A Few Fashionable Thoughts

Just a few comments at the end of the fashion day.

For me, fashion is simply what people wear and I should admit that I have a very low threshold for thinking someone who has made the slightest effort looks great.

For example (this happened yesterday) I will look at a middle aged guy at the gym and think. Good blue on blue shorts and top, not too short, nothing showing that shouldn’t, hides the gut which is at a way acceptable level.

Another recent sighting: a young woman, teens or early twenties, was waiting in line at the grocery store to buy two bags of chips. Two bags. She was wearing very short cutoffs, torn stockings, off-yellow t-shirt, gray hoodie, some kind of sneaker-like shoe. It was sexy without being, you know, ‘I am going to Halloween as a crack whore.’ I do think you have to be under 21 to pull that one off.

I was glad that Lindsey Boldt posted her outfit today on Facebook because that woman can really wear clothes. Of course it helps to be 6’5” or whatever she is. But she always adds just that touch of scraggily knitted scarf or beanie (“hearts on sleeve”) or something else crazy that is completely compelling. Lindsey – please send photos!

A few more rules, well, suggestions:

The rule of not scaring people. This is important. i.e. No more than two scarves, no matter what.

Don’t overdo the matchy poo thing. (I have this so I know it's hard.) This especially applies to red. One red thing is enough. Okay, maybe a print red thing or a thin line of red somewhere, but that’s it.

Important to wear clashing purples – and easy.

One exception to the matchy thing -- people with gray hair should wear lots of gray. It emphasizes the whole old thing and any degree to which you are still in shape etc will seem amazing.

Pink and brown. Turquoise and brown.

And of course taupe chinos and yellow bow tie is so Brandon Brown. I mean you want to swoon just thinking about the appropriateness of the bow tie.

About the rolled jeans, I was thinking of the six to eight inch well crafted roll and I agree it is still good if you can get your jeans to do that.

Sports jackets. I am very fond of them.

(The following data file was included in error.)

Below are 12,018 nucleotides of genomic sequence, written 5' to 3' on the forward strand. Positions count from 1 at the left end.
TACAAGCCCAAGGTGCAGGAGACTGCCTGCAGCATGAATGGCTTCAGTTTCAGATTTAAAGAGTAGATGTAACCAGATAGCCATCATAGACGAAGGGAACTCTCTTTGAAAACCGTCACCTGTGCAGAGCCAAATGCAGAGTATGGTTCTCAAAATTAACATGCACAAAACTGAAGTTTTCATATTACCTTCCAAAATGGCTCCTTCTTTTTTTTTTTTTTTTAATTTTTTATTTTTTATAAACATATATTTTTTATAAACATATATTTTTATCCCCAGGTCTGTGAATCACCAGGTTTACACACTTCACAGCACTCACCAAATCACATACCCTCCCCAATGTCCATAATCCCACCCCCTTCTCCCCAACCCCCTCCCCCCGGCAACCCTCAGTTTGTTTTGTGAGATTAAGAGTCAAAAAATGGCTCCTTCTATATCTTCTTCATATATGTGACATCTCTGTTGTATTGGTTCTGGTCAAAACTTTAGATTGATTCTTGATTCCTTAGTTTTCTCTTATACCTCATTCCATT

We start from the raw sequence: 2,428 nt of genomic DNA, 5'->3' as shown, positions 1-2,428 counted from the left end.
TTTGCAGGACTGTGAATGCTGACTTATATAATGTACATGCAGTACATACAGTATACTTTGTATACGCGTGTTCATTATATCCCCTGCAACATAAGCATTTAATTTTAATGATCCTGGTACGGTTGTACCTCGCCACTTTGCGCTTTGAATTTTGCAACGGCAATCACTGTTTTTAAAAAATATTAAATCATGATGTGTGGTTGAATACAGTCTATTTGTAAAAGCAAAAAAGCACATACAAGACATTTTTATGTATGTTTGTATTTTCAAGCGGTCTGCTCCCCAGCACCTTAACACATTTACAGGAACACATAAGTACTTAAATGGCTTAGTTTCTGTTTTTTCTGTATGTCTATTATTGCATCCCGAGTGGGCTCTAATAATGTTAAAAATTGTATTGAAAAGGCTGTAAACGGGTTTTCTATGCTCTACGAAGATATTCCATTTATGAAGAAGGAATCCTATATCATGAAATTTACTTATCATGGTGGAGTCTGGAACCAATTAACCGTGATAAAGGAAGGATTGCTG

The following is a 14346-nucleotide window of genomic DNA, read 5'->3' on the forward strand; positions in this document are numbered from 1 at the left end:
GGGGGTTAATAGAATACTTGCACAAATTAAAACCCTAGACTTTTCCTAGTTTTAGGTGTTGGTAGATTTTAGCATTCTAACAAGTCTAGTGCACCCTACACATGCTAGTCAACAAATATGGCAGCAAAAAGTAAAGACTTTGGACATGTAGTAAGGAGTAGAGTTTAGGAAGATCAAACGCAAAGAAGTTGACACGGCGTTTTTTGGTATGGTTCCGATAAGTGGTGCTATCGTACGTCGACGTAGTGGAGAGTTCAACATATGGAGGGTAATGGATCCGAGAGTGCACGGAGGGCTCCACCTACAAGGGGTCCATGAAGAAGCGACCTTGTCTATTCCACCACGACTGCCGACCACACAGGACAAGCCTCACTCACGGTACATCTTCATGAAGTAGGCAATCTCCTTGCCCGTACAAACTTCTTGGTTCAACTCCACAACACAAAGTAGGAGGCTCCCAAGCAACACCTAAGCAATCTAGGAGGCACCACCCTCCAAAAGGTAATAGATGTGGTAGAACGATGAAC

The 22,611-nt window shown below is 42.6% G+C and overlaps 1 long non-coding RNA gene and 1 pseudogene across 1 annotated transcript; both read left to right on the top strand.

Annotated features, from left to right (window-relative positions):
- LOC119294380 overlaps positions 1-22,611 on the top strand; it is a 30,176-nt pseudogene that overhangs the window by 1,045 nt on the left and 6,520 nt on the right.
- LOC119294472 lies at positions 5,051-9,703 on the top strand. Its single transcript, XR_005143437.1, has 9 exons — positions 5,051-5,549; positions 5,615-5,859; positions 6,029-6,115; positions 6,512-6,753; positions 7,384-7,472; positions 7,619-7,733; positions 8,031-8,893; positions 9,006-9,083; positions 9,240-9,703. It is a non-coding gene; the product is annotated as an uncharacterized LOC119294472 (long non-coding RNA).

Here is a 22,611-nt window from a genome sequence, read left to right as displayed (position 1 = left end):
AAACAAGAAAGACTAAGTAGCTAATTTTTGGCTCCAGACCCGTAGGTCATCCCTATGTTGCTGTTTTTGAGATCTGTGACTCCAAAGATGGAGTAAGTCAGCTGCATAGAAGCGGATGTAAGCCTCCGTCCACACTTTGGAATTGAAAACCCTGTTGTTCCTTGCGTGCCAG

Tomorrow: black and white. More response to Nada's excellent post Re: costumes etc. Also age-appropriate cut-off dates.

Friday, July 03, 2009

Thursday, July 02, 2009

Black & Blue

I have been waiting for Brandon Brown to post about fashion as he promised last month but can wait no more. In the the spirit of and in response to The Talking Points, I herewith discourse upon some fashion points, gleaned over the decades.

I thought to start with basics. Some kind of denim, let’s say jeans or a skirt, and a black top. A completely neutral, unisex ensemble that says about you only that you might like to play it safe. It doesn’t even say for sure that you like to play it safe. It’s that neutral. I went to a party a while ago and wondered what to wear and wore black shirt and jeans and found that about half the people there were similarly attired. Conclusion? Always a good choice, but not really a statement.

But what about the rule of having one thing out of whack? A rule that can be applied to poetry as well as to fashion. For me, in the case in point, it was a ridiculous necklace and mildly absurd scarf. Right now today – in black & blue – I am wearing bracelets and a necklace that I made myself. Nerdy? Oh yeah.

Of course an easy solution to the statement thing is the used t-shirt with something written on it. The t-shirt should be faded, the statement oblique. I believe this began in the 80s but it might have been earlier. It is always effective but a little too cool.

Okay, hard to get anything written here on during breaks. Back this morning and am in denim again, jeans. I believe these are classic mother jeans. More turquoise than indigo (didn’t I just hear a story about real indigo-dyed jeans being expensive – can’t remember details.) I am wearing these jeans because I am a mother and also of a certain age. There was a time when I worried that light jeans were actually stonewashed, having forgotten the exact meaning of that term from the 70s, even though I was, you know, there. Alli Warren said something one day about stonewashed jeans that put the fear of god into me. I think it was “I definitely need to wear stonewashed jeans” or something equally devastating. Do they even exist anymore, I worried. Was I accidentally wearing them? Finally I gave up and focused on pegging the jeans I have, something I hadn’t done since the aforementioned 70s when there was a traverse from bell bottoms and back to them. Finally I gave up on that and just wear em as I buy em.

Note: I remember Dinah Shore had a daytime TV show a long time ago. This was in the Burt Reynolds days. She said once that jeans cover a lot of “figure faults.” I was intrigued by the term “figure faults” which I intuited she had retained from the 50s. I had assumed you had to be perfect to wear jeans, but not true! I think this was in the 60s. I was just a child, darlings.

Next, folded up jean cuffs – is it over?

Wednesday, July 01, 2009